I’ve always enjoyed mathematics and was among the first cohort to take the additional mathematics course in my secondary school. My late uncle influenced me greatly by telling me if I worked hard I could become a fellow of ACCA. This resonated with me throughout my training and I finally achieved fellowship in 2010.
My uncle also paid for me to study for a diploma in accounting at Malawi College of Accountancy in Blantyre. Then, in the late 1990s, I found my feet at the audit firm RH Savjani & Co. With a grounding in audit behind me, I moved into the state sector. I first joined the Malawi Bureau of Standards, then moved on to the Electricity Supply Corporation of Malawi (ESCOM). It was while I was working for ESCOM that I became an ACCA student. I qualified four years later, in 2004. It is my biggest achievement and also enabled me to take the University of Derby MBA, which I passed with merit.
Becoming a chartered accountant opened a window to lots of opportunities. I started a treasury section at ESCOM and became its first treasury officer. In 2006, I had the opportunity to work in South Africa on attachment to ESCOM’s sister organisation ESKOM. Finally, in 2009, I joined a fourth statutory organisation, Malawi Housing Corporation, where I’m currently finance manager. My work produces output that is relied upon by stakeholders, which gives me a real sense of fulfilment.
My work produces output that is relied upon by stakeholders, which gives me a real sense of fulfilment
I’ve taken some risks along the way. At the time, continuing with my accountancy studies was a risk, but one that ultimately paid off handsomely. Leaving ESCOM after nine years in the energy sector to work in the housing sector was also a bold decision that has helped my career growth.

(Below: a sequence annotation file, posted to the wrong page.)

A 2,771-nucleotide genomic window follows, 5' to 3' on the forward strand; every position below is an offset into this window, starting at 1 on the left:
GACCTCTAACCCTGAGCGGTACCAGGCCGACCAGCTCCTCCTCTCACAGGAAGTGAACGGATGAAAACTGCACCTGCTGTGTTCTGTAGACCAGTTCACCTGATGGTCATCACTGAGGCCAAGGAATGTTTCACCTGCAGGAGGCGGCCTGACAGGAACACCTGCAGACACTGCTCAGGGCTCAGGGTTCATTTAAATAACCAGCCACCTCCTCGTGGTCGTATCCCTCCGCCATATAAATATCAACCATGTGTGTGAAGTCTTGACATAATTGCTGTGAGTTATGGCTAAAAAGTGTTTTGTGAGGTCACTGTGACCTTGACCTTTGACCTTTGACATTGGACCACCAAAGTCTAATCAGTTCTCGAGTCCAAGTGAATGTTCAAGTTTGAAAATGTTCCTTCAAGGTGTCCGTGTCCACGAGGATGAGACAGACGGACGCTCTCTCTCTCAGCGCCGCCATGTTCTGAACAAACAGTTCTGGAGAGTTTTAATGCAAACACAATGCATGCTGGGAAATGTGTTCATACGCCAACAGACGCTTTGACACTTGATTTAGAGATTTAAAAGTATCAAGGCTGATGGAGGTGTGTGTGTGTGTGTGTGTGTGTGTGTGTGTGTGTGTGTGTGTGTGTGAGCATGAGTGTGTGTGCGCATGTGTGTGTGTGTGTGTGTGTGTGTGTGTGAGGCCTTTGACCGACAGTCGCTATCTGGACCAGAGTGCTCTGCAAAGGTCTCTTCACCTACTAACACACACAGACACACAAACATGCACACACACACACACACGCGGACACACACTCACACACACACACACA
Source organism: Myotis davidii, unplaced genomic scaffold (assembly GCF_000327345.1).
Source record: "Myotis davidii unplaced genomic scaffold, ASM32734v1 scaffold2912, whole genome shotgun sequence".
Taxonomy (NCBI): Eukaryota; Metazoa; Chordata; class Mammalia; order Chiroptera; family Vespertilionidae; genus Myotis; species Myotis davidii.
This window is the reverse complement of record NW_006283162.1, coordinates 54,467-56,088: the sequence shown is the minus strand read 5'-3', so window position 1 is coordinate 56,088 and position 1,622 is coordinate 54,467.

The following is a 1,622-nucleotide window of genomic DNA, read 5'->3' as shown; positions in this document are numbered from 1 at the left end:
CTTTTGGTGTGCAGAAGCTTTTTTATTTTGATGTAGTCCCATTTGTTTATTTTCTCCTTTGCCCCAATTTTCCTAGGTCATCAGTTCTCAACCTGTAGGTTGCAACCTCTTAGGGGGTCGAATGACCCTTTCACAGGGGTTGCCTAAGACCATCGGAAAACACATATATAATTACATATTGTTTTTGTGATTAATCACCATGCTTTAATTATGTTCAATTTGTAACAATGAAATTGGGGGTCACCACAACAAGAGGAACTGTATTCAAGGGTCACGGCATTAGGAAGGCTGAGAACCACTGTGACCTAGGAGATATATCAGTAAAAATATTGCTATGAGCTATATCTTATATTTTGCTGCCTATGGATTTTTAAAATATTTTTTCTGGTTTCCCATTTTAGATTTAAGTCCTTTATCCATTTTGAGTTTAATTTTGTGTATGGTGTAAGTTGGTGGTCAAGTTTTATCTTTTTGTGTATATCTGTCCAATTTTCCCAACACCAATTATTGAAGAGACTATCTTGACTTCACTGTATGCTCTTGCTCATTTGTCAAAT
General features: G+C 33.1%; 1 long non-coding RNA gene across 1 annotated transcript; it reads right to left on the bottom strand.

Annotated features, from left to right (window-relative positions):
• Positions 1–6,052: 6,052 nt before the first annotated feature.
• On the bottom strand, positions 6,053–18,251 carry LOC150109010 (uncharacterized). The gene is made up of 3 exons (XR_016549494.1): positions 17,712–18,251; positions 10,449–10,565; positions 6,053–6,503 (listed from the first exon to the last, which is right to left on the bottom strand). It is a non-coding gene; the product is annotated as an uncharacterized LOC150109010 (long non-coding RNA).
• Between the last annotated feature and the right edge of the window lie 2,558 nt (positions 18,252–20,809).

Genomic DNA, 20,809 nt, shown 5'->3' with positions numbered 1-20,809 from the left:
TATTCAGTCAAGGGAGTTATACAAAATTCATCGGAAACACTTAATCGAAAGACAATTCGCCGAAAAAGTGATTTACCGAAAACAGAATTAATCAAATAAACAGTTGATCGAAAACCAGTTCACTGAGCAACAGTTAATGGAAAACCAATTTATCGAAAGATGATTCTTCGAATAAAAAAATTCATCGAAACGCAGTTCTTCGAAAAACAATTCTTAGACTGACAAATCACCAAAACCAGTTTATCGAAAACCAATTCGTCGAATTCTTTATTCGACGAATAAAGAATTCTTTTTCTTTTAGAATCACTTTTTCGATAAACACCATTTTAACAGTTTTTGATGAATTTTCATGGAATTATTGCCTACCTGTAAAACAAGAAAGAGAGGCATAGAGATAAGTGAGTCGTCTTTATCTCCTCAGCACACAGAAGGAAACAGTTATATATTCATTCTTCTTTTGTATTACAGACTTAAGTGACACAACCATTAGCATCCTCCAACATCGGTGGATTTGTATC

My life has been further enriched by roles outside my day job. I served as a trustee on the board of the Malawi Institute of Tourism until 2010, and Mudi SACCO, a savings and credit cooperative, from 2014 onwards. I’m also on the board of the Grace Bandawe Conference Centre.
I'd like to see greater opportunity for the growing population of young people in our country. If I had legislative powers, I’d amend Malawi's Pension Act, which stipulates that 40% of pension benefits should be commuted as a lump sum and the remaining sum as annuities. I’d recommend these proportions be reversed. This would free up capital, which is always difficult to raise, and allow more retirees to venture into entrepreneurship and so create employment opportunities for the young.
My hobbies are reading and watching football. I also enjoy travelling to visit new places with my wife and our four children.